1h 16m | Sally Williams | New Zealand, United States | 2019

Richard Leplastrier – Framing The View

“A powerful portrait of a seminal figure in Australian architecture.”

His work is revered by architects around the world. Leplastrier’s search for beauty in his career is interwoven with his own life in a bush camp on the edge of Sydney.

The 81-year-old Melbourne-born architect “… is the architect’s architect, refusing to become a ‘star-chitect’. And while he designs beautifully crafted houses for his clients, his own lifestyle is closer to camping,” says the documentary’s creator. “Shunning the limelight, he tucks himself away in his one-room home in a remote estuary north of Sydney, only reached by boat.”

1h 13m | Anna Cater | Australia |  2020

The one that everybody’s talking about.

#UNFIT – The Psychology of Donald Trump


An eye-opening and shattering analysis of the behaviour, psyche, condition, and stability of US President, Donald J. Trump.

“Is Donald Trump psychologically fit to be President?”

For the first time, mental health professionals go on the record, in an eye–opening, science–based assessment of the behaviour and stability of Donald J. Trump.

1h 24m | Directed by Dan Partland | United States | 2020

If you love films with ‘David versus Goliath’ themes about politics, war, corruption, whistle-blowers, scandals and investigative journalism, then you’ll love these.


“A devastating exposure of greed, complicity and the outright theft of a nation’s resources.”

One day, two young men working in an IT company find the evidence that lays bare the entire modus operandi behind the trillion-rand plunder of a South African state by private individuals and the politicians in their pockets.

“It is the whistle-blowers who are the real, and largely unsung, heroes.”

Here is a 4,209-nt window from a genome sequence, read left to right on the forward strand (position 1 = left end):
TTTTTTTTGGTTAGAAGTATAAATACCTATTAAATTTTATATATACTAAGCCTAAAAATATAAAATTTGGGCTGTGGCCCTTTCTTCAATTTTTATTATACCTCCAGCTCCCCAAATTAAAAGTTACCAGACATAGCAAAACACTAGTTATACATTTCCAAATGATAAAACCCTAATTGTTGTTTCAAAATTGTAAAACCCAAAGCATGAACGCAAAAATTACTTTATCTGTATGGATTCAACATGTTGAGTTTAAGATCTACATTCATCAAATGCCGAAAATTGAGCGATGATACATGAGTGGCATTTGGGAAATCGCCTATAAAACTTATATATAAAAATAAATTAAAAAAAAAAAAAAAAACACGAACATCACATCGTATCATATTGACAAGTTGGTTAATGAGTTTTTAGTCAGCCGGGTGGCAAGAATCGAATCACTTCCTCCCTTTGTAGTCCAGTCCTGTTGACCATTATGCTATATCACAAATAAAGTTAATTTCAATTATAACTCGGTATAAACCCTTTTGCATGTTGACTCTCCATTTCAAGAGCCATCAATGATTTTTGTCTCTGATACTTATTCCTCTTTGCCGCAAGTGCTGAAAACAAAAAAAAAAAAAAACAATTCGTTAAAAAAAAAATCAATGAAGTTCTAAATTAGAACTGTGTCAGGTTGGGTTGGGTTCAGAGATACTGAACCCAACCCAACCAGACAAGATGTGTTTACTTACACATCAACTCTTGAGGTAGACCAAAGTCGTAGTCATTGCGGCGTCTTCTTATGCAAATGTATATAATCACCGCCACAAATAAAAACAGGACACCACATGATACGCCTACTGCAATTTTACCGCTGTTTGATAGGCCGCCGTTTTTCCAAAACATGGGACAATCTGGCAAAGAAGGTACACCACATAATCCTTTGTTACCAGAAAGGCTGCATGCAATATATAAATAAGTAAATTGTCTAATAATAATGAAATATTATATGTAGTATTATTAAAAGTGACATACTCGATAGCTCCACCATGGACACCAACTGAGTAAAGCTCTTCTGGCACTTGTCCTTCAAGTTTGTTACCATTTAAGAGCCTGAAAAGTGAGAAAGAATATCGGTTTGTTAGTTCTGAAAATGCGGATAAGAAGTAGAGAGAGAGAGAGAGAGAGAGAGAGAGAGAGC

— Filmmakers Kaplan and Desai

1h 33m | Rehad Desai | South Africa | 2019


“The rise and fall of the world’s most dangerous PR company.”

Diana Neille & Richard Poplak’s story of weaponised communication focuses on the infamous Lord Tim Bell and his associates, known for their controversial geopolitical spin-doctoring.

Bell started his career in advertising with Saatchi and Saatchi, and had an affinity for difficult briefs and “people with problems”, as he liked to call them. He crafted campaigns for unpopular politicians, dictators, disgraced companies and celebrities, in the same way he created product branding – by being concise and brutal.

1h 31m | Diana Neille, Richard Poplak | South Africa, Canada | 2020


“Fisk’s story is a compelling reminder of just how real the news can be.” – Pat Mullen, POV Magazine

Winner – Doc Edge Awards 2020 *** Festival Category | Bests of Fests ***

“I do admire and respect how far he’s willing to go for the truth. After seeing This is Not a Movie, I hope you will too.”

– Alan Ng, Film Threat

At age 12, Robert Fisk saw Alfred Hitchcock’s Foreign Correspondent, and immediately knew what he wanted to be: a foreign correspondent. For more than four decades, he has been reporting on some of the most violent and divisive conflicts in the world.

1hr 46m | Yung Chang | Canada, Germany | 2019

Food and Sustainability from one extreme to the other.


David Kinch and his team’s adventure from their 3 Star Michelin restaurant in California to a one of a kind “four hands” collaboration with three legendary chefs in France.

1h 30m | Rémi Anfosso | United States, France | 2020


Follow a family of five for a year living only on food that can be hunted, gathered, fished, grown or raised in a desolate Yukon community where the Arctic Circle is closer than any major city. Add three skeptical teens, one reluctant husband, no salt, caffeine, sugar and minimal grains and you have a phenomenal look at learning to live off the land.

1h 41m | Suzanne Crocker | Canada |  2020